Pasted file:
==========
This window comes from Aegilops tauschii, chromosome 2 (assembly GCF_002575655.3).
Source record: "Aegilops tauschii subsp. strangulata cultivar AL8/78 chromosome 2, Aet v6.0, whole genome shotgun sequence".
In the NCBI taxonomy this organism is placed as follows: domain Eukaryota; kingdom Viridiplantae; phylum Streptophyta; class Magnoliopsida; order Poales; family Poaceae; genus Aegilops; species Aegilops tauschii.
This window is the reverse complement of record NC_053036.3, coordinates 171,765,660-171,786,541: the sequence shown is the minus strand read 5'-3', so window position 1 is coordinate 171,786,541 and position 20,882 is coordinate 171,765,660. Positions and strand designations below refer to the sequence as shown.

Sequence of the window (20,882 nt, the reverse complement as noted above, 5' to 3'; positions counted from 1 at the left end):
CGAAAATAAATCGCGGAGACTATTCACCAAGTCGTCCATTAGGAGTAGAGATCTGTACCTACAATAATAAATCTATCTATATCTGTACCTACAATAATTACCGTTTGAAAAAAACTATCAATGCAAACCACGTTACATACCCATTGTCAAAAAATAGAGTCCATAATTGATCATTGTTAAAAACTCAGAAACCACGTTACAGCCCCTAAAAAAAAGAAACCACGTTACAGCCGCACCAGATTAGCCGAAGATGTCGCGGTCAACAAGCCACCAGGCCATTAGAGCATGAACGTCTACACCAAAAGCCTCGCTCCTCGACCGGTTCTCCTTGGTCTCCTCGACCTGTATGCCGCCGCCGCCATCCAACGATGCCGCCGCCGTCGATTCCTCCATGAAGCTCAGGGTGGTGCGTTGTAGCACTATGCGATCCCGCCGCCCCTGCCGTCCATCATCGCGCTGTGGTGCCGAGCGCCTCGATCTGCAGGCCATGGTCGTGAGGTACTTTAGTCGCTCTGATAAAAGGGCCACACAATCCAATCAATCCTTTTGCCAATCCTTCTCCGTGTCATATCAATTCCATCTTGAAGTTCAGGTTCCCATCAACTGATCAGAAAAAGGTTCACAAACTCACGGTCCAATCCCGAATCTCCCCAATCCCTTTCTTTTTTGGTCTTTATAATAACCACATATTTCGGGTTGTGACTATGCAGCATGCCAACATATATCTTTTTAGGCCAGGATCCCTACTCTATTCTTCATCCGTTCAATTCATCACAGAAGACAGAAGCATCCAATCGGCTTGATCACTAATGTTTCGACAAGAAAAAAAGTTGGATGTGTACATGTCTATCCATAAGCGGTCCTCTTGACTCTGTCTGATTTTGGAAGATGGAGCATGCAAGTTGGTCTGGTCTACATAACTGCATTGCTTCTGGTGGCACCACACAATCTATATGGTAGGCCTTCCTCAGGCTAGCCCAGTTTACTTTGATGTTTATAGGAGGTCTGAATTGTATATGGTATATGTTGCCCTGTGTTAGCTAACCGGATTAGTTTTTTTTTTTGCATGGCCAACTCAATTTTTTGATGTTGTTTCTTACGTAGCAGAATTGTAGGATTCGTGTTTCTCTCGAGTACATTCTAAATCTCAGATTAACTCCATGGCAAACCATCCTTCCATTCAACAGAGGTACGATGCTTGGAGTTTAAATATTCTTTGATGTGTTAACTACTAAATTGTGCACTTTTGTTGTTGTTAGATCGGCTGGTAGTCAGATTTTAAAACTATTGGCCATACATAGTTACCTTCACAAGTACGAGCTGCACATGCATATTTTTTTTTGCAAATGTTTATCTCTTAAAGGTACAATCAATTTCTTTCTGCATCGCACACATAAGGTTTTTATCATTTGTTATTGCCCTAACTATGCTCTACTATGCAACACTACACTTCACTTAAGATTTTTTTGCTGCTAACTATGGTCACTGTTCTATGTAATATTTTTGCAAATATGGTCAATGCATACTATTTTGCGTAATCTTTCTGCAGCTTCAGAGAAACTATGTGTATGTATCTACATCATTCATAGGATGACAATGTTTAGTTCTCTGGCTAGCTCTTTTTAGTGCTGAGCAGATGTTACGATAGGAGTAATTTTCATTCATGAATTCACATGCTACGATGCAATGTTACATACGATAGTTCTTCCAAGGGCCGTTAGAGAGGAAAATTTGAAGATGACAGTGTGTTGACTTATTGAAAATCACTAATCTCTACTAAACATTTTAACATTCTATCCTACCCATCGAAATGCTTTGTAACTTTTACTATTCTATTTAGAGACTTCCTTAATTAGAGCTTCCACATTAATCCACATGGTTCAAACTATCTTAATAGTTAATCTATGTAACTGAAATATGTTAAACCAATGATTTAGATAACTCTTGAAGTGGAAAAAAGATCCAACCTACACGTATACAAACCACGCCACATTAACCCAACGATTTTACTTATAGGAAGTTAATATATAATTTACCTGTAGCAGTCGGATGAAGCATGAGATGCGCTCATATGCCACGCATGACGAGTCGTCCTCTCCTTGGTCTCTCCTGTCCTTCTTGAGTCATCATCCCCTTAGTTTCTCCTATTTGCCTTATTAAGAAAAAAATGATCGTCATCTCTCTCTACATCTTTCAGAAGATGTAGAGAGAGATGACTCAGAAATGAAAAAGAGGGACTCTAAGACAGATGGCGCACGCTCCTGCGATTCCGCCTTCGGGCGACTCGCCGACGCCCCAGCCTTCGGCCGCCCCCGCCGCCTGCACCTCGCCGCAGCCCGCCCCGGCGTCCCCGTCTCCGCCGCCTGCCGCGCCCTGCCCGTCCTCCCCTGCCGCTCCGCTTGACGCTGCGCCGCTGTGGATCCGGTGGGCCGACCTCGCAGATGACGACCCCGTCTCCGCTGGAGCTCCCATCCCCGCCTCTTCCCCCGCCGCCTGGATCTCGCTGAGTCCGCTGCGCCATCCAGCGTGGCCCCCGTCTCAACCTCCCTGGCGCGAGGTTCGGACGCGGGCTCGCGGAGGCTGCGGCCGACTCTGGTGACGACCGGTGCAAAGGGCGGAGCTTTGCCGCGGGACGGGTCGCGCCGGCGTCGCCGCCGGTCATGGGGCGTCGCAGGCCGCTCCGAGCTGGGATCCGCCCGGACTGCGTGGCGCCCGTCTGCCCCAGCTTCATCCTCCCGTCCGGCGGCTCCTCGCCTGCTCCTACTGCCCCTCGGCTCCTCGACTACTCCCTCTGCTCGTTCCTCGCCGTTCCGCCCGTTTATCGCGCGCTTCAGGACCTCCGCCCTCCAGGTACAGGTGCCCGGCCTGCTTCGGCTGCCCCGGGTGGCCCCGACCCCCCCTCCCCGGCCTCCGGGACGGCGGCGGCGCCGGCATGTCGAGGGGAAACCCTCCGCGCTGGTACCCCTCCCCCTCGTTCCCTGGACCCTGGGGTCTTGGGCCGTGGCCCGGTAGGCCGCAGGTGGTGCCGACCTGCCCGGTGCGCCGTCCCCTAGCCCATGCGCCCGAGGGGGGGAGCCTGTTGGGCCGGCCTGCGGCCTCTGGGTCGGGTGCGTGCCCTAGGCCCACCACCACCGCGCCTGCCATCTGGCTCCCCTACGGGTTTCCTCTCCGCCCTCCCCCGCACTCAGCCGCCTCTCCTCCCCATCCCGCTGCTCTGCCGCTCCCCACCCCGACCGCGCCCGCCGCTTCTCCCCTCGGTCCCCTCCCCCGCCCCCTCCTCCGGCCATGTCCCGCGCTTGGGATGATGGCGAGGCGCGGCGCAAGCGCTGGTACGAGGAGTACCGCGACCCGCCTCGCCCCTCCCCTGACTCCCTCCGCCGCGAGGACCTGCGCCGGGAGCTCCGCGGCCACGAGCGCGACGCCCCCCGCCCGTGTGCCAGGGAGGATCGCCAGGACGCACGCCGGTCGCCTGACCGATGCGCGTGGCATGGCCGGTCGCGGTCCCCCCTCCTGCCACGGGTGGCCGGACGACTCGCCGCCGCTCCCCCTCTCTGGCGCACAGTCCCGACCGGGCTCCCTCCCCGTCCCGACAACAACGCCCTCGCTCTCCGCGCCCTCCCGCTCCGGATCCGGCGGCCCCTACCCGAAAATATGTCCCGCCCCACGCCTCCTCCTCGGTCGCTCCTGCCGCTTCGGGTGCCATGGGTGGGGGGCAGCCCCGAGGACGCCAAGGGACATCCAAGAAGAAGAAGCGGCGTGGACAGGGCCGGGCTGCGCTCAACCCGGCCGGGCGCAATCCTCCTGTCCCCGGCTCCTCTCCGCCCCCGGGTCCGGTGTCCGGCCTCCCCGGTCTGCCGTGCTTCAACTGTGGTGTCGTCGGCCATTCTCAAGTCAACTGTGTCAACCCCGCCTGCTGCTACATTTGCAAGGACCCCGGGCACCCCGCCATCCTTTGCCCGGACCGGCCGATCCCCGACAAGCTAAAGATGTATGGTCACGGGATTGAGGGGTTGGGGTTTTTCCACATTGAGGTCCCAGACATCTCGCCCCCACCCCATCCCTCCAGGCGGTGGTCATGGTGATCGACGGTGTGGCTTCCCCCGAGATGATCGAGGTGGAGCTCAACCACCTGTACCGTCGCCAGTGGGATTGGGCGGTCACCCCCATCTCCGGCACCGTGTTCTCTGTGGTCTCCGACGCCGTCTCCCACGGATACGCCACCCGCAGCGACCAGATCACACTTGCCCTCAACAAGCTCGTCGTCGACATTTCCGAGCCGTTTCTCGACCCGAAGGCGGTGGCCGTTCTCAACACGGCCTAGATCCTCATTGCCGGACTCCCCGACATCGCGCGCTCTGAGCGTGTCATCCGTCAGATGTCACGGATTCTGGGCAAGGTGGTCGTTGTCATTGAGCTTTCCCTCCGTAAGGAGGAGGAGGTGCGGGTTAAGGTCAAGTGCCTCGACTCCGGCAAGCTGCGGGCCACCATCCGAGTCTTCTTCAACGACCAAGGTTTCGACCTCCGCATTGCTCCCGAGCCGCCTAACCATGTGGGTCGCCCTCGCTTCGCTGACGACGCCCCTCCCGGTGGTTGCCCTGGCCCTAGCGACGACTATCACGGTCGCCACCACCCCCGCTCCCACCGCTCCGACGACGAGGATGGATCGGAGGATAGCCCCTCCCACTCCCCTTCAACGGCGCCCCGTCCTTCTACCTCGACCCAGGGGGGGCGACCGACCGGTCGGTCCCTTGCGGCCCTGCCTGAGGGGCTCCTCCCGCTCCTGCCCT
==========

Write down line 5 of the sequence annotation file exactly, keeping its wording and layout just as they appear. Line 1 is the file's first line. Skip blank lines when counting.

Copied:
Sequence of the window (20,882 nt, the reverse complement as noted above, 5' to 3'; positions counted from 1 at the left end):